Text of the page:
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February 17, 2016

Building a ski hill in Boston—snow critical

Building a ski hill in Boston—snow critical

Courtesy of Fenway Park

A fisheye view from the top of the 140-foot big air ramp looking down over the city of Boston. Killington snowmakers operated high-powered snow guns inside Fenway Park this past weekend, coating the ramp with about one foot of snow and adding two feet of snow depth in the landing area.

Snow guns fire at Fenway

BOSTON—Killington Resort took its snow on the road to Boston for Polartec Big Air at Fenway, Feb. 11-12.

Terrain park staff from Killington were on hand helping to maintain snow surfaces throughout the two nights of big air snowboarding and freeskiing at the U.S. Grand Prix tour event hosted by the U.S. Ski and Snowboard Association (USSA) and Fenway Sports Management (FSM).

As a snowmaking pioneer, Killington was a natural fit to assist with Polartec Big Air at Fenway, bringing decades of snowmaking and snow surface management experience to this one of a kind event.

“Polartec Big Air at Fenway is a truly unique and exciting event, and the Killington team is thrilled to contribute the core ingredient–snow—to what is sure to be a memorable competition,” said Michael Joseph, communications manager for Killington Resort, before the event. “It’s a huge undertaking for all involved, and the Killington team has spent significant time planning and coordinating logistics with USSA and Fenway Park over the past few months to make sure we’ll be successful.”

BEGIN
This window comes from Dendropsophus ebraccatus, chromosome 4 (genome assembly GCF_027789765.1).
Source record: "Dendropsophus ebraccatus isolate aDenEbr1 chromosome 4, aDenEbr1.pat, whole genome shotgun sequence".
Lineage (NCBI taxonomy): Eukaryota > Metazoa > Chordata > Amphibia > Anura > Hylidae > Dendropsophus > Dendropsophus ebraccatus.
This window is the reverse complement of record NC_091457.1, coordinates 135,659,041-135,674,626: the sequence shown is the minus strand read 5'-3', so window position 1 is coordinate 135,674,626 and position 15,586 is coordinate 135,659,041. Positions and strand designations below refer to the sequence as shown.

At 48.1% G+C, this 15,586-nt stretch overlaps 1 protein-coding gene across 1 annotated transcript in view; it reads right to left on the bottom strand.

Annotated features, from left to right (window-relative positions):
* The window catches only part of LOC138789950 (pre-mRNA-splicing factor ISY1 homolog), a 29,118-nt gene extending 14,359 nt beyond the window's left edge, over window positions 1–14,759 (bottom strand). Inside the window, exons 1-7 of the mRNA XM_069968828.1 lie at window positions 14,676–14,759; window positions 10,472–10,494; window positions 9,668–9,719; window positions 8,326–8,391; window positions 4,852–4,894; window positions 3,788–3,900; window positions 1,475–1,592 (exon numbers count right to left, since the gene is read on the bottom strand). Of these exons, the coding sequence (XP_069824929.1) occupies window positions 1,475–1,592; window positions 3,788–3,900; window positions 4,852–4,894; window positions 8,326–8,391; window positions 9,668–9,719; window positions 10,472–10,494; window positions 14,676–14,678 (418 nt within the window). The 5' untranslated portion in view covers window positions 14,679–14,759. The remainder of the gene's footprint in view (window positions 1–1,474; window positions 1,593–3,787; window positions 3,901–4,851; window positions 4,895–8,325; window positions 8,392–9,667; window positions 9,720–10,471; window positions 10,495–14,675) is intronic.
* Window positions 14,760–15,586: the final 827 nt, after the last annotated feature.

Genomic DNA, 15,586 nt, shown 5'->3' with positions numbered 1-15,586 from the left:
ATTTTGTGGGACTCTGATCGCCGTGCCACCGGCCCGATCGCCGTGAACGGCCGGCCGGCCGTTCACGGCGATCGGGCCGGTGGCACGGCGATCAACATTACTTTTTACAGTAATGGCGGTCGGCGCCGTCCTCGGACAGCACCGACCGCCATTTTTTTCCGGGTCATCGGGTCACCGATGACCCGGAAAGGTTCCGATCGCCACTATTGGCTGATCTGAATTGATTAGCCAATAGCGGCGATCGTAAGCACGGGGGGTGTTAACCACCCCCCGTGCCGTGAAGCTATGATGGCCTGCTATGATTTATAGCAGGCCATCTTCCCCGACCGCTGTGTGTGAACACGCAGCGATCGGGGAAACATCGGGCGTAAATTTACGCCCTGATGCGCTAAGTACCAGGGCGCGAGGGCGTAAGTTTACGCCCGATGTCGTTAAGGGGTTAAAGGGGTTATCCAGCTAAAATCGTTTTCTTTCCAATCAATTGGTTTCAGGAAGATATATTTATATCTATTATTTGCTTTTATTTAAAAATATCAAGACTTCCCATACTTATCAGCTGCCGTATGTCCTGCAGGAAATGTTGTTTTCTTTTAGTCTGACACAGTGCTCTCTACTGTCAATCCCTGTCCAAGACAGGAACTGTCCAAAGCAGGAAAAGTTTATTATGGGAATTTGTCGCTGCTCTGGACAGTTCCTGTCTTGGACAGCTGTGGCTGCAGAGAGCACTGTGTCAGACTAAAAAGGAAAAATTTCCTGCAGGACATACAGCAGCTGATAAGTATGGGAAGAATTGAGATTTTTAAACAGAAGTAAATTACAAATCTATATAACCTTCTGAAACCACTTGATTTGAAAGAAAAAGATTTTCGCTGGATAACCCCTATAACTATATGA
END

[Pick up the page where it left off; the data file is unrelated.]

Killington snowmakers operated high-powered snow guns inside Fenway Park this past weekend, coating the 140-foot big air ramp with about one foot of snow and adding two feet of snow depth in the landing area. In “big air,” snowboarders and skiers do a single trick in the air after launching from a ramp similar to those seen on slopestyle courses.

The snowmakers worked for over a week to prepare the big air venue. USSA also arranged for up to 700 tons of crushed ice to be delivered as a backup for snowmaking, if the temperatures didn’t cooperate, but the Killington team lucked out, with cold nights making for prime snowmaking conditions.

As a U.S. Grand Prix and part of the International Ski Federation’s (FIS) World Cup tour, Big Air at Fenway brought in many of the top big air competitors, including 2014 Olympic gold medalists Jamie Anderson, Joss Christensen and Sage Kotsenburg; 2014 Olympic silver medalists Gus Kenworthy, Stale Sandbech and Devin Logan; Air + Style winner from Japan Yuki Kadono; and Vermont native Ty Walker.

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